• CI/CD pipeline for all PR’s to Raphtory complete with test and build of core, connectors and the examples.
  • The scourge of println’s has been replaced with logging throughout all packages, appropriately levelled and configurable through environment variables
  • Metrics have been reenabled and expanded, encompassing the full ingestion and analysis pipeline. These are handled by Telemetry and scraped via Prometheus.

Documentation and Examples :book:

  • Getting set up with Raphtory, understanding the underlying frameworks and creating your own projects on top is fully explained in our new ReadTheDocs tutorials.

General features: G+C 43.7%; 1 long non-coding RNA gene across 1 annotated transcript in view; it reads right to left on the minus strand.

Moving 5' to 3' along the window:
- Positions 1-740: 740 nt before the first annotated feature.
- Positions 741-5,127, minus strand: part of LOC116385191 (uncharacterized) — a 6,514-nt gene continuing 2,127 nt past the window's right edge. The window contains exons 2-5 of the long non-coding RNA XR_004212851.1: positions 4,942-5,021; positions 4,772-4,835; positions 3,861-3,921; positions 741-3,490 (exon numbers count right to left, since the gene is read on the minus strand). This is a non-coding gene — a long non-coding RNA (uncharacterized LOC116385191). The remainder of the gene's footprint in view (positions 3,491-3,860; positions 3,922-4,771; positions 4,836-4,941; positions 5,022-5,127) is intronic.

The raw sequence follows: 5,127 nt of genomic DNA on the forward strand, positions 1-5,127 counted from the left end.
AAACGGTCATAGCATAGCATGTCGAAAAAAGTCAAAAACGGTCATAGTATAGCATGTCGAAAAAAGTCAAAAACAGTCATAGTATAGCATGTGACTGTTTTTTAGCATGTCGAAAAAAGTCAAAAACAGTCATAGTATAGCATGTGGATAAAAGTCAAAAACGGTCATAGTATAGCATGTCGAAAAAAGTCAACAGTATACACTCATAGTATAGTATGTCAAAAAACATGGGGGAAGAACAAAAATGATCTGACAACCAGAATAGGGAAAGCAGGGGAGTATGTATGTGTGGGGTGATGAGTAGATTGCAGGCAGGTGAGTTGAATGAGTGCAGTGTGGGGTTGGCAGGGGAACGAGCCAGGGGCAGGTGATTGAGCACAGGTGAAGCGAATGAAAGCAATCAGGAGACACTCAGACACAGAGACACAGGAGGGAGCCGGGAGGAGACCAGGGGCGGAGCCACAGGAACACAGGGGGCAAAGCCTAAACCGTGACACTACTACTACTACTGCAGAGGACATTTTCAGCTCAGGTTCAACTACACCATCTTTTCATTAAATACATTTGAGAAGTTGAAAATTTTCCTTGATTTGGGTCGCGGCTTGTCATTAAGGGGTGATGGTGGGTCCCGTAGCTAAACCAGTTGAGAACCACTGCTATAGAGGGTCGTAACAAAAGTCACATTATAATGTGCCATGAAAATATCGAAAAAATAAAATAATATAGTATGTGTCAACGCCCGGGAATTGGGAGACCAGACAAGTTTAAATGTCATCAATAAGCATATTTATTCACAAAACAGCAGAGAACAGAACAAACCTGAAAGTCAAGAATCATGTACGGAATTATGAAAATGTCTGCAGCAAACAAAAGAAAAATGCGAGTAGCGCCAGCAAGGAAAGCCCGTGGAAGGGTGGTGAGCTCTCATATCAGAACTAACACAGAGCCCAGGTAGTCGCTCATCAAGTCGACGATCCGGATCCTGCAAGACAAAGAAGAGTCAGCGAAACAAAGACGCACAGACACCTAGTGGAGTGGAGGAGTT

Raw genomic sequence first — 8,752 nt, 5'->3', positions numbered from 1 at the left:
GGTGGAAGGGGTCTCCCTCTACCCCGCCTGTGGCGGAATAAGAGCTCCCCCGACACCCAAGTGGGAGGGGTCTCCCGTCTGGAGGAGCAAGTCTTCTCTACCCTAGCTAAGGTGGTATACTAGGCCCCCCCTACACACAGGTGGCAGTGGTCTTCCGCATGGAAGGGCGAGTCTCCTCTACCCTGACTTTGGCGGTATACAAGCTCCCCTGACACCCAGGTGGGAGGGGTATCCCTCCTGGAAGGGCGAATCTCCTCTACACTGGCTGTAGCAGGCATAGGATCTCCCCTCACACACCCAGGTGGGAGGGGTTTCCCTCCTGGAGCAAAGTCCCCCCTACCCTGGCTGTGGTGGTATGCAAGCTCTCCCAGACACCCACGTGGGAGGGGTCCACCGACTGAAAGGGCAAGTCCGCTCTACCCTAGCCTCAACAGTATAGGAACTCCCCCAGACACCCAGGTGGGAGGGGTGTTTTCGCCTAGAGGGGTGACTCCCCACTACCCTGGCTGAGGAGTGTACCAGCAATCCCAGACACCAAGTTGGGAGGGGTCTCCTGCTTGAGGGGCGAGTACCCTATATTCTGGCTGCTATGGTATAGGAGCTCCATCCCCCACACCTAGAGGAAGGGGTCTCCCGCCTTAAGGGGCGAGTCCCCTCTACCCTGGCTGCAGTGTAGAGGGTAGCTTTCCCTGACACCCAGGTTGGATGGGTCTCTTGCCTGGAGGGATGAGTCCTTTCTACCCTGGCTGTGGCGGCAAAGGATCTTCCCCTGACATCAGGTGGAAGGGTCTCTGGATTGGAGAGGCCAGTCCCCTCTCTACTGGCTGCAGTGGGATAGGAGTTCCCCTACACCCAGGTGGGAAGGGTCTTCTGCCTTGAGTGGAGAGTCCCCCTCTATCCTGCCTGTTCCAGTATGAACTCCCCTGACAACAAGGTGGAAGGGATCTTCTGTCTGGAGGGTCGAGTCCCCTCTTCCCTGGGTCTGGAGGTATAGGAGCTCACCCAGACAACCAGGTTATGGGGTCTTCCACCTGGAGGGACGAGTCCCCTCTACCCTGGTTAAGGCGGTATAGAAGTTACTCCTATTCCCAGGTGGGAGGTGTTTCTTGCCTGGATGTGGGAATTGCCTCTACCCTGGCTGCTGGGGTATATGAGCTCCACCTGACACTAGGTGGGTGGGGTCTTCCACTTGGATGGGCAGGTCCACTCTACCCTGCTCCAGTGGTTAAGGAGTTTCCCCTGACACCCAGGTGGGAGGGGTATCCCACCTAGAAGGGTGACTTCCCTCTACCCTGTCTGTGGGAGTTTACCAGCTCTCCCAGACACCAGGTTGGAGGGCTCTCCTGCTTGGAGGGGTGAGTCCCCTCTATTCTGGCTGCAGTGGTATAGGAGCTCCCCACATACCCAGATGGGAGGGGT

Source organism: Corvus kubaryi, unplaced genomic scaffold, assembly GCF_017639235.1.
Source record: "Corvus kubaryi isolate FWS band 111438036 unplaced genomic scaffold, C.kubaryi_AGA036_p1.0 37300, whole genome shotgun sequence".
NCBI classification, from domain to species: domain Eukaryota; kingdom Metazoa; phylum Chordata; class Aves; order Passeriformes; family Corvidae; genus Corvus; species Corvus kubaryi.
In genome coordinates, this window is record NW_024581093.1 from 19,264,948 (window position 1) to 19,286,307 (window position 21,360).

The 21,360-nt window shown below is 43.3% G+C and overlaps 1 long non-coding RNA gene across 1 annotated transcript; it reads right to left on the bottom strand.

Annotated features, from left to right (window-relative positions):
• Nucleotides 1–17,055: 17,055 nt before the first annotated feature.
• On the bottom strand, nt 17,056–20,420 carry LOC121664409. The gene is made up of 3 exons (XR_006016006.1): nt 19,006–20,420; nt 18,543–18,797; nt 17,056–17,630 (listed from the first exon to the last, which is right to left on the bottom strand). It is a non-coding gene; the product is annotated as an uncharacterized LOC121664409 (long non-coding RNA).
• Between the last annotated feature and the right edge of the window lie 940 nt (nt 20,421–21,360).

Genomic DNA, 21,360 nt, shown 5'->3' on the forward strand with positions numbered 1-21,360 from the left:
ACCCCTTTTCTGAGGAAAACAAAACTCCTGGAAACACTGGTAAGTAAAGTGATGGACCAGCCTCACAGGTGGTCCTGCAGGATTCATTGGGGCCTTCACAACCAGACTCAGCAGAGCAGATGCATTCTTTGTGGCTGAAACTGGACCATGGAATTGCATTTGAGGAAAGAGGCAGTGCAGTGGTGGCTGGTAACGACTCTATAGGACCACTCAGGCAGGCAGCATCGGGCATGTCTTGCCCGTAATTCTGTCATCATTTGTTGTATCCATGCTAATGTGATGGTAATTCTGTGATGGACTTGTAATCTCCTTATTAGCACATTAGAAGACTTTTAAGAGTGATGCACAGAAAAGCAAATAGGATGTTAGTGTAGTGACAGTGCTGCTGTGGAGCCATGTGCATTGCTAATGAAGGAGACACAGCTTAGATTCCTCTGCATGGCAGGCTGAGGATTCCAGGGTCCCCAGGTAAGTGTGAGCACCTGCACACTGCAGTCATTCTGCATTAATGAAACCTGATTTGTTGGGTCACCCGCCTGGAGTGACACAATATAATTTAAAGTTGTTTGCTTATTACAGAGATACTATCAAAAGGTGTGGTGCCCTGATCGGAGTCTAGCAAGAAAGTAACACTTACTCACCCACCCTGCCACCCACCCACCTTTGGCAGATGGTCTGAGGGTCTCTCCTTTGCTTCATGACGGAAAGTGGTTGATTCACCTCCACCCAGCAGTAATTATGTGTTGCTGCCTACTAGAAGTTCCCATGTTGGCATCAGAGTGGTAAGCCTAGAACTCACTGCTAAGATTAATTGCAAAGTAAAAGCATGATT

• Several example projects are now available within the repository covering social networks, cryptocurrencies, interaction networks and more. All of these can be used as a basis for your own applications.
  • Every user facing function is fully commented and searchable via ScalaDocs.
  • All algorithms included as part of Raphtory core have their purpose and parameters fully explained here.

Python Raphtory Client (Alpha) :snake: :construction_worker:

  • A Raphtory client for Python has been created for submitting established queries to a running Raphtory instance, meaning it is not necessary to interact with the Scala code after the initial setup, if preferred.
  • Algorithm results can be outputted to this client for postprocessing and visualisation in Python.
  • This is a new feature and will become more established with functionality and stability in the next release.

Bug fixes :bug:

  • Far too many to list here due to the full rewrite. But trust me there were a lot.